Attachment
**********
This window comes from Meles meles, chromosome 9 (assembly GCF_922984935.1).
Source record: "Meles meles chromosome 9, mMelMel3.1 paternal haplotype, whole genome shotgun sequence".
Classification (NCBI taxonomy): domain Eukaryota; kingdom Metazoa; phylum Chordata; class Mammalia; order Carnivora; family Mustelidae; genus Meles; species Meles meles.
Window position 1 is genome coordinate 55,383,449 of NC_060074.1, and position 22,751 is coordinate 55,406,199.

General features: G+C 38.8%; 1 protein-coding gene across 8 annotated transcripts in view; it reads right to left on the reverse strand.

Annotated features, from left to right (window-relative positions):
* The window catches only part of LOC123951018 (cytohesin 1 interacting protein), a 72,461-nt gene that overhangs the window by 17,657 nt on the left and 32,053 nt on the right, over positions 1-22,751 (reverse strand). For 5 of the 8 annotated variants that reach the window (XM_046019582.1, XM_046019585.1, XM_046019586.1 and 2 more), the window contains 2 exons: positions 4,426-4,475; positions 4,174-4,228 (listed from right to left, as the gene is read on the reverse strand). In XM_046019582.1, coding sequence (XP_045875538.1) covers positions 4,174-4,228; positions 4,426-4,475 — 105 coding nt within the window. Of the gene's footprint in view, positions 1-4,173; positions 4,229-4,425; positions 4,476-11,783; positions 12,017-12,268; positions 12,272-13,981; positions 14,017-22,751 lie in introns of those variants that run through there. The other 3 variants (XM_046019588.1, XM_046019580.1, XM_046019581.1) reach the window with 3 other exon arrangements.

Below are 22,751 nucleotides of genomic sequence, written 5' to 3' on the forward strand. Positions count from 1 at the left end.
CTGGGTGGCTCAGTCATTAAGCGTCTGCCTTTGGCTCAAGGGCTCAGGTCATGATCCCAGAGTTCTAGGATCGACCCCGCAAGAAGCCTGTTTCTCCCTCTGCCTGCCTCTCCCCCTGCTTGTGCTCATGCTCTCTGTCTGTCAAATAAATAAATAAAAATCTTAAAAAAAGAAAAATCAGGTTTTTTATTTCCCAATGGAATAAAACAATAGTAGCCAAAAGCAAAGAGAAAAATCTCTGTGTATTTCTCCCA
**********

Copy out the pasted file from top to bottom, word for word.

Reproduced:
This window comes from Meles meles, chromosome 9 (assembly GCF_922984935.1).
Source record: "Meles meles chromosome 9, mMelMel3.1 paternal haplotype, whole genome shotgun sequence".
Classification (NCBI taxonomy): domain Eukaryota; kingdom Metazoa; phylum Chordata; class Mammalia; order Carnivora; family Mustelidae; genus Meles; species Meles meles.
Window position 1 is genome coordinate 55,383,449 of NC_060074.1, and position 22,751 is coordinate 55,406,199.

General features: G+C 38.8%; 1 protein-coding gene across 8 annotated transcripts in view; it reads right to left on the reverse strand.

Annotated features, from left to right (window-relative positions):
* The window catches only part of LOC123951018 (cytohesin 1 interacting protein), a 72,461-nt gene that overhangs the window by 17,657 nt on the left and 32,053 nt on the right, over positions 1-22,751 (reverse strand). For 5 of the 8 annotated variants that reach the window (XM_046019582.1, XM_046019585.1, XM_046019586.1 and 2 more), the window contains 2 exons: positions 4,426-4,475; positions 4,174-4,228 (listed from right to left, as the gene is read on the reverse strand). In XM_046019582.1, coding sequence (XP_045875538.1) covers positions 4,174-4,228; positions 4,426-4,475 — 105 coding nt within the window. Of the gene's footprint in view, positions 1-4,173; positions 4,229-4,425; positions 4,476-11,783; positions 12,017-12,268; positions 12,272-13,981; positions 14,017-22,751 lie in introns of those variants that run through there. The other 3 variants (XM_046019588.1, XM_046019580.1, XM_046019581.1) reach the window with 3 other exon arrangements.

Below are 22,751 nucleotides of genomic sequence, written 5' to 3' on the forward strand. Positions count from 1 at the left end.
CTGGGTGGCTCAGTCATTAAGCGTCTGCCTTTGGCTCAAGGGCTCAGGTCATGATCCCAGAGTTCTAGGATCGACCCCGCAAGAAGCCTGTTTCTCCCTCTGCCTGCCTCTCCCCCTGCTTGTGCTCATGCTCTCTGTCTGTCAAATAAATAAATAAAAATCTTAAAAAAAGAAAAATCAGGTTTTTTATTTCCCAATGGAATAAAACAATAGTAGCCAAAAGCAAAGAGAAAAATCTCTGTGTATTTCTCCCA